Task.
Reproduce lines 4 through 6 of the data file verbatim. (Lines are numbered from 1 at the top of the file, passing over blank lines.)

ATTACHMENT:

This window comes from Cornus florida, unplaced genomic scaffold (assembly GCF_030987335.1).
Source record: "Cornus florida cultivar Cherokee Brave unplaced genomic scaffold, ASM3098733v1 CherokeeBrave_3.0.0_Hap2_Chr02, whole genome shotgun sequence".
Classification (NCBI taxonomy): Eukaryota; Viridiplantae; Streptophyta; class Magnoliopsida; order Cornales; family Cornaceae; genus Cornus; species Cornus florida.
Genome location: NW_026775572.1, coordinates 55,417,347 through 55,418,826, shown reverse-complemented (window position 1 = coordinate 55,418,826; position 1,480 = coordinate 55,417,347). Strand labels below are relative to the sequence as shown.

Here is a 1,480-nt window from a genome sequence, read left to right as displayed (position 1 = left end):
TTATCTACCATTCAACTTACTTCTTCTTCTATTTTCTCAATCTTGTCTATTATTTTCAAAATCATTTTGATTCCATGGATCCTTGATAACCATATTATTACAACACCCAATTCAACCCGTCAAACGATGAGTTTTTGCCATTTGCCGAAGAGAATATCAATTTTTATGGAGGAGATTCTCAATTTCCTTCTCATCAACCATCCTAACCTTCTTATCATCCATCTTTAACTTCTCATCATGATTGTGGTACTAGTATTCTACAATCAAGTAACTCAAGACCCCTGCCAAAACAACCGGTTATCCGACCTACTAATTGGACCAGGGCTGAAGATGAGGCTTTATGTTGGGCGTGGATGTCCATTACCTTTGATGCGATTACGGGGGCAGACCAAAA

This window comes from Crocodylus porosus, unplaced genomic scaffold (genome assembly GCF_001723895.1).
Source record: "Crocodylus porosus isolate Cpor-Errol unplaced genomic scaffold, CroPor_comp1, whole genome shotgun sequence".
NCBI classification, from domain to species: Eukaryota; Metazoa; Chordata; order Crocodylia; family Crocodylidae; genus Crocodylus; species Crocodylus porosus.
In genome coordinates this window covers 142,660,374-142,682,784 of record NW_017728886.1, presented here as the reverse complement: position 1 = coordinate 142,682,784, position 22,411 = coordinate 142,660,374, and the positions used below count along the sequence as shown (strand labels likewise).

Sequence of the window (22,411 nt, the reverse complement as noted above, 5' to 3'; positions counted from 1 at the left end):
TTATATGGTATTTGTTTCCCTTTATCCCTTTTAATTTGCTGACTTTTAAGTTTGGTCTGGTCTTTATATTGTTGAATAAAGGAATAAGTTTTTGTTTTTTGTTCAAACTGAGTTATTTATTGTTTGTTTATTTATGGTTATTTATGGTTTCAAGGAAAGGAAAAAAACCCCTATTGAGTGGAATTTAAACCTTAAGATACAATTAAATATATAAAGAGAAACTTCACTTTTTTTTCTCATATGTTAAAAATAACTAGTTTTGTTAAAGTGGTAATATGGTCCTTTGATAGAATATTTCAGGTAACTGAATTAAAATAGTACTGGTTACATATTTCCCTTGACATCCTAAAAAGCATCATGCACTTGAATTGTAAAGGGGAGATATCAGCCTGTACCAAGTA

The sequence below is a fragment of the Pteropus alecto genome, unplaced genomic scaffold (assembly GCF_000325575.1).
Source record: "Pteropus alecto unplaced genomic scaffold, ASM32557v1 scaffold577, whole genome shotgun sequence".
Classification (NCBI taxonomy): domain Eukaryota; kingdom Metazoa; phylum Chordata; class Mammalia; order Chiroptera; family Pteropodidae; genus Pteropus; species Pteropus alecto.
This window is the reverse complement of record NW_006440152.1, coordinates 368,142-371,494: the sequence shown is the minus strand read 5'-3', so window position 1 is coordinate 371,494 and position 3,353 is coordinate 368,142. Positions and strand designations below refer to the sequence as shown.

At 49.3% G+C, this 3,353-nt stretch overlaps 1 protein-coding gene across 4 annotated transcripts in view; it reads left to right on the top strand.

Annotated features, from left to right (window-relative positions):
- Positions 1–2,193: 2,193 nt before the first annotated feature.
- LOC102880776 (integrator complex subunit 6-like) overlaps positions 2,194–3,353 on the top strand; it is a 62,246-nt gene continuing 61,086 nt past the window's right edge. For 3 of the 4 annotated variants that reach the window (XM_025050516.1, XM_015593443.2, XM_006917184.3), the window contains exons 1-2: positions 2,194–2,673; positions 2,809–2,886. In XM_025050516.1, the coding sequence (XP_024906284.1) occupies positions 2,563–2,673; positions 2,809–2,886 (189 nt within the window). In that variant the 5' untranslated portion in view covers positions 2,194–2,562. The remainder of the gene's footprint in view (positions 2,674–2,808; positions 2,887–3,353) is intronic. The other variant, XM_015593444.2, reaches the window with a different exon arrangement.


Genome location: NW_026775572.1, coordinates 55,417,347 through 55,418,826, shown reverse-complemented (window position 1 = coordinate 55,418,826; position 1,480 = coordinate 55,417,347). Strand labels below are relative to the sequence as shown.

Here is a 1,480-nt window from a genome sequence, read left to right as displayed (position 1 = left end):
TTATCTACCATTCAACTTACTTCTTCTTCTATTTTCTCAATCTTGTCTATTATTTTCAAAATCATTTTGATTCCATGGATCCTTGATAACCATATTATTACAACACCCAATTCAACCCGTCAAACGATGAGTTTTTGCCATTTGCCGAAGAGAATATCAATTTTTATGGAGGAGATTCTCAATTTCCTTCTCATCAACCATCCTAACCTTCTTATCATCCATCTTTAACTTCTCATCATGATTGTGGTACTAGTATTCTACAATCAAGTAACTCAAGACCCCTGCCAAAACAACCGGTTATCCGACCTACTAATTGGACCAGGGCTGAAGATGAGGCTTTATGTTGGGCGTGGATGTCCATTACCTTTGATGCGATTACGGGGGCAGACCAAAA